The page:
I like to have two quantities for this:
int actualScore;
int displayedScore = 1;
When the game logic adds points, it does this:
actualScore += 12345;
Now over in the display logic you periodically:

adjust displayedScore towards actualScore (magic happens here!)

output displayedScore
Now… onto the magic.
Obviously if you count one point (or any constant amount) it is pretty uninteresting… a huge score add might take forever to get together.
Keeping it all as integers, here is the approach I like to use for computing how much to .MoveTowards() each iteration:

have a basic nonzero constant amount (for instance, 1)

have a fraction of the difference (say 1/5th, or one fifth)
Add the two above terms together and use that as the amount to move.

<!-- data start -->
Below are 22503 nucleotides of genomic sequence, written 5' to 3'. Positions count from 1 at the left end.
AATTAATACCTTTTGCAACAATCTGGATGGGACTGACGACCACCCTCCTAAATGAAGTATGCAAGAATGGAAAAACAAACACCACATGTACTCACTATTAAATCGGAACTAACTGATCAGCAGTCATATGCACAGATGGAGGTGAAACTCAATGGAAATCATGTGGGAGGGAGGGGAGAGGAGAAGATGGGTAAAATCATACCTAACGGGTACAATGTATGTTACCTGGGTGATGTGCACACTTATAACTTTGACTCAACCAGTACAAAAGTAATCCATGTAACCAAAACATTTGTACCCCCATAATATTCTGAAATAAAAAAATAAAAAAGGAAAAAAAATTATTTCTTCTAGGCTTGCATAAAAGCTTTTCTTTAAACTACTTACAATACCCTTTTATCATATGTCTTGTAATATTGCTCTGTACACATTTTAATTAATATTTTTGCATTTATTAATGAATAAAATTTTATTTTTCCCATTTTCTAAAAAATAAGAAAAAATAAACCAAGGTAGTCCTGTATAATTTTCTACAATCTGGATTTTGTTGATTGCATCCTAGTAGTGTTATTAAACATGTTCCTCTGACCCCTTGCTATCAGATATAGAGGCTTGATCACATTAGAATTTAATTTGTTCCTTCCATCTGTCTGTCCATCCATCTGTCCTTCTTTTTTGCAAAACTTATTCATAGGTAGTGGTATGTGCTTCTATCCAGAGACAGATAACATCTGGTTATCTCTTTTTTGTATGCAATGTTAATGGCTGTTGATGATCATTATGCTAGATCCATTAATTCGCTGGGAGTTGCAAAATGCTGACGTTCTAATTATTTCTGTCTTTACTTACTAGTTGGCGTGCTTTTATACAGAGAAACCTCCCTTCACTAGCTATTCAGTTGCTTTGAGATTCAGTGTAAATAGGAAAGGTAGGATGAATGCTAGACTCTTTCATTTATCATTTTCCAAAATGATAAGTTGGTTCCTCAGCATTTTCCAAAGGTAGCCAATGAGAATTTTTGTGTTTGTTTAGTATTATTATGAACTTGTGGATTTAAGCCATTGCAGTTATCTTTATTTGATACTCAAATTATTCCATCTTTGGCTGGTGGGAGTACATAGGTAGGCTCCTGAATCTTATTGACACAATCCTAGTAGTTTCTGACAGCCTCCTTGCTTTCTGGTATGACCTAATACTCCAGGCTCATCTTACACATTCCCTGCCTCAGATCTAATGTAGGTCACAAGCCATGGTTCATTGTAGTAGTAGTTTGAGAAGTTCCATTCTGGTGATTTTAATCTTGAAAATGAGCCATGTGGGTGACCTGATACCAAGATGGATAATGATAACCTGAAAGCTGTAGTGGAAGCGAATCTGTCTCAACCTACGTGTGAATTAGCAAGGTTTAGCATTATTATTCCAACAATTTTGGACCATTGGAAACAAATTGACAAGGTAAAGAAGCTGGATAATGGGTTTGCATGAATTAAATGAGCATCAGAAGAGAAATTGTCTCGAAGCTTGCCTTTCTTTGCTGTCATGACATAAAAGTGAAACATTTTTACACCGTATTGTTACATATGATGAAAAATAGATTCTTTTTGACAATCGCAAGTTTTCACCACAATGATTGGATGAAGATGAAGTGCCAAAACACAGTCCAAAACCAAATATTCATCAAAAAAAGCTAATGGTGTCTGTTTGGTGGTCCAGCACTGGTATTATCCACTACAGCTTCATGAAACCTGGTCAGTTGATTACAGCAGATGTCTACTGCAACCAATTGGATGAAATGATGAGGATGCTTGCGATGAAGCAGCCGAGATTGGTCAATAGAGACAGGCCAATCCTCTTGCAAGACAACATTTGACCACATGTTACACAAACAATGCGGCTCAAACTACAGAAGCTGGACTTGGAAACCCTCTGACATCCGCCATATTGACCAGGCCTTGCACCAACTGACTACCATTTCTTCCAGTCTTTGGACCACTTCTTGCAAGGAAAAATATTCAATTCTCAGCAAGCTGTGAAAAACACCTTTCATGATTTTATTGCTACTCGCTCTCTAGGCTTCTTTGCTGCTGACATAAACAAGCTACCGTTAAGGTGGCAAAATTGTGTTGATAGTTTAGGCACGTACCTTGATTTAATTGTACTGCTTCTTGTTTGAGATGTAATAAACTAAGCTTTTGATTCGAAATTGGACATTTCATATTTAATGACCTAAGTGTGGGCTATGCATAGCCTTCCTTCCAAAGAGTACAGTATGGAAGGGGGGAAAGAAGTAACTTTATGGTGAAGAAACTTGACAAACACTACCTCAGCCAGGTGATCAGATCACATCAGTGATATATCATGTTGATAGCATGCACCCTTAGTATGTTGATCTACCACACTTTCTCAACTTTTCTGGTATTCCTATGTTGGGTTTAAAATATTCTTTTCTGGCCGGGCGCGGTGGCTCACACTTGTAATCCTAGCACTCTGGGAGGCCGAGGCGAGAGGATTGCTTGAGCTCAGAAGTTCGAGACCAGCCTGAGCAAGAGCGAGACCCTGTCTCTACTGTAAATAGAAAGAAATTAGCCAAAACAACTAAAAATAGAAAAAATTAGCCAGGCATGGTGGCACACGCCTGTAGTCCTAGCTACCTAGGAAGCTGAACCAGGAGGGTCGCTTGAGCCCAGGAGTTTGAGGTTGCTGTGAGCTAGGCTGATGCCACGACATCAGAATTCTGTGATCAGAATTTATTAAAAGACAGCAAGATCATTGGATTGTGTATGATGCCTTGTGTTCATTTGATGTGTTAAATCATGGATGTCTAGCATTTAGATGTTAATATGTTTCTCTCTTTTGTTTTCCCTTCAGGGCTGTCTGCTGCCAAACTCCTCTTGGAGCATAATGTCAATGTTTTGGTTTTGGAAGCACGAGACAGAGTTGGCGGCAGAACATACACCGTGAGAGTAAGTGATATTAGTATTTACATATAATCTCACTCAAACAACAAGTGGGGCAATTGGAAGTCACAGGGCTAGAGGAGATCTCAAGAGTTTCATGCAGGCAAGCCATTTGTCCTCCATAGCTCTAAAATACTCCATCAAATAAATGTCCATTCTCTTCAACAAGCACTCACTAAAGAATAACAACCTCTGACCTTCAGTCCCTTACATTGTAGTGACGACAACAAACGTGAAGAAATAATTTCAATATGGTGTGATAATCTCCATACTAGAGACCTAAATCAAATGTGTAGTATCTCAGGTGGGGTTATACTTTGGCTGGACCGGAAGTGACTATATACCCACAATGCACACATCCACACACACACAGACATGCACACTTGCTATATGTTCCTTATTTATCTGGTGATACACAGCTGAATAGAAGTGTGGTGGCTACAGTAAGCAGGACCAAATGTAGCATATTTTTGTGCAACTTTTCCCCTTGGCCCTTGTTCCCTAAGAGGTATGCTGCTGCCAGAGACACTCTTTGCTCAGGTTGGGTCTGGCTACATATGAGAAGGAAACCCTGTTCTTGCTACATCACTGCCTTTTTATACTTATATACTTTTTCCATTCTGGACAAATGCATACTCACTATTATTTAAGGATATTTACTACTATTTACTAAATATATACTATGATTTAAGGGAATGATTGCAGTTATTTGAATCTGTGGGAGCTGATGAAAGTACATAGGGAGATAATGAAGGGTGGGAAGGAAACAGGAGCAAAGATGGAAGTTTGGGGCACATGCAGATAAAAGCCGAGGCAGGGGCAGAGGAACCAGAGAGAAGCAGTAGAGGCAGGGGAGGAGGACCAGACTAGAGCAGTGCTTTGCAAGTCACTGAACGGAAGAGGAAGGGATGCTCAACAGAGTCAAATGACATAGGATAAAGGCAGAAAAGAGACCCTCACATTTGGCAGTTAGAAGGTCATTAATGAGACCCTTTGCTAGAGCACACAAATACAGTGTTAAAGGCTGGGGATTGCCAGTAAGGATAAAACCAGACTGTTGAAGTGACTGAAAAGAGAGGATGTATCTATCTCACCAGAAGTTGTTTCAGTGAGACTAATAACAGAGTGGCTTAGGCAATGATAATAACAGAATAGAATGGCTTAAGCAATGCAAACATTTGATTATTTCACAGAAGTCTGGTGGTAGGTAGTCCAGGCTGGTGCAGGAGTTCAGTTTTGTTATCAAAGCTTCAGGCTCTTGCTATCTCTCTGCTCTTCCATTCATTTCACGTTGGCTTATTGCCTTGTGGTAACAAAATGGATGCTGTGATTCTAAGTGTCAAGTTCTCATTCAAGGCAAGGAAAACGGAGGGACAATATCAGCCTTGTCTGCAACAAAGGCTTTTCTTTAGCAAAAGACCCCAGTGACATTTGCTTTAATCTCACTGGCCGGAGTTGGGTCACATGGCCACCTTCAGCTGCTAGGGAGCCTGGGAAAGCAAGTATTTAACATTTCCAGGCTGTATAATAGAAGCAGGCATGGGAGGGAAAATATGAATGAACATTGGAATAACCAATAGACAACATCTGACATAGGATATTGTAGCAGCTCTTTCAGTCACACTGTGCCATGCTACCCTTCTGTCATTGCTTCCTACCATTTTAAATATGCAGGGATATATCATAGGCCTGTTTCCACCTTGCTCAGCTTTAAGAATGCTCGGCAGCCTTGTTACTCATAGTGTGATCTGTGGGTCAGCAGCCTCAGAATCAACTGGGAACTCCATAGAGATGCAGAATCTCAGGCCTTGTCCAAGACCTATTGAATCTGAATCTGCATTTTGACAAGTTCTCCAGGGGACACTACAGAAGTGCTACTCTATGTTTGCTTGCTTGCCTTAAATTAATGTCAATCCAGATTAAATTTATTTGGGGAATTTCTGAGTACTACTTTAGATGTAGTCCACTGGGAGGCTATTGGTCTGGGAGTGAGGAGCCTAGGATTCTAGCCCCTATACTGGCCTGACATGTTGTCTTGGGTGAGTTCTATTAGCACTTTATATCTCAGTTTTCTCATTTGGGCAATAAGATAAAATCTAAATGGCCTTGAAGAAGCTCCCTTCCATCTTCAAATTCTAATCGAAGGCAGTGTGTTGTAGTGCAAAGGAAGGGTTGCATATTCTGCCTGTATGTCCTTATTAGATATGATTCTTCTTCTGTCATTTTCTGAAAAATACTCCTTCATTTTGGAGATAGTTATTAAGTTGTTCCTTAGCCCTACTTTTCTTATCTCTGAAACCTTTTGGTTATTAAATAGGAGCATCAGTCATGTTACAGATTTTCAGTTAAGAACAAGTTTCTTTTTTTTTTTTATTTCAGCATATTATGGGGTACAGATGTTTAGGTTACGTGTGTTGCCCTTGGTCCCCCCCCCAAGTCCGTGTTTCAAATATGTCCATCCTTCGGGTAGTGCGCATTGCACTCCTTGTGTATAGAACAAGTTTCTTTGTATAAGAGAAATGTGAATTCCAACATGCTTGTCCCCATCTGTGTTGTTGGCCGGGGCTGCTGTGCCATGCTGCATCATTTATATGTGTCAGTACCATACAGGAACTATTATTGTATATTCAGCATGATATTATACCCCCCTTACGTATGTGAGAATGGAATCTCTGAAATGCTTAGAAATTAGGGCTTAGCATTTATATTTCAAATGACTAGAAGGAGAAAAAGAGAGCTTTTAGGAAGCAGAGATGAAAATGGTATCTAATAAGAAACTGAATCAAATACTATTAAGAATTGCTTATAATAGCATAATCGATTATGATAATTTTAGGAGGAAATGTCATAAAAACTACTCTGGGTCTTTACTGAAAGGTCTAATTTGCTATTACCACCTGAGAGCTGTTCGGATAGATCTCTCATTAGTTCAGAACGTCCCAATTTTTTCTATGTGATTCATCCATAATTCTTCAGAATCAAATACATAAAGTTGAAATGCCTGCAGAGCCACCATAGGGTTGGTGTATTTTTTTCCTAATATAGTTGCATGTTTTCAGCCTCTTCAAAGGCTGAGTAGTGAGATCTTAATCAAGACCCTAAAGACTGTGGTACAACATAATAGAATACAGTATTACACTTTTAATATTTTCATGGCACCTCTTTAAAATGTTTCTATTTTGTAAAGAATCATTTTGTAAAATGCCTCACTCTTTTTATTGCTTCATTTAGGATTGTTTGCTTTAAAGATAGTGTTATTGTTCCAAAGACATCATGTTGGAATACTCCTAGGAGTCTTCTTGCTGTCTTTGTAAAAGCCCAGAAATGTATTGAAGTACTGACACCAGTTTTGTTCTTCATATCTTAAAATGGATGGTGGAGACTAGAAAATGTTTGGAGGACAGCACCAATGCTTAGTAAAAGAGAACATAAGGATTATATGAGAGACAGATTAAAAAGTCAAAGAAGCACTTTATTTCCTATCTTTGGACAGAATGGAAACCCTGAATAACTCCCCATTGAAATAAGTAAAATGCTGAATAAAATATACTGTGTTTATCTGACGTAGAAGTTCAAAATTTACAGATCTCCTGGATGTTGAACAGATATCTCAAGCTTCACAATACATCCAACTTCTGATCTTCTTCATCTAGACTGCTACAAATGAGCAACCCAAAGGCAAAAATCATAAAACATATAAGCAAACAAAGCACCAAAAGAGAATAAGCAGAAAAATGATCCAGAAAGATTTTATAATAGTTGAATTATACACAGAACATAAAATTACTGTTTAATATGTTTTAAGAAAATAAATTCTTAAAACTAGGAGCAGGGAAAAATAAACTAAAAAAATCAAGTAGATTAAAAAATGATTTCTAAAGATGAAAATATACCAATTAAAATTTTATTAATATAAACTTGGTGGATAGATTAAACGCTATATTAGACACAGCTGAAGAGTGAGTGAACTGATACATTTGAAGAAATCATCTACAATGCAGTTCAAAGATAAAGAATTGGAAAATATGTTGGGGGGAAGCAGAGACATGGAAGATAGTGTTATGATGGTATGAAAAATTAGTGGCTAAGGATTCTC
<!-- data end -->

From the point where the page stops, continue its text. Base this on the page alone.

void Update()
{
int difference = actualScore  displayedScore;
if (difference != 0)
{
int constantTerm = 1;
int proportionalTerm = difference / 5;
int moveStep = Mathf.Abs( proportionalTerm) + constantTerm;
displayedScore = (int)Mathf.MoveTowards( displayedScore, actualScore, moveStep);
/// now use displayedScore to update your text output
}
}
NOTE: the above is highly frameratedependent. One way to address that is to put the above in a loop in a coroutine:
// run this once and once only, and it runs forever during score display.
// it can even live right on your score display UI scripts
IEnumerator MyAlwaysRunningScoreUpdater()
{
while(true)
{
yield return new WaitForSeconds( 0.1f);
//  insert the guts of the Update() function code above right here
}
}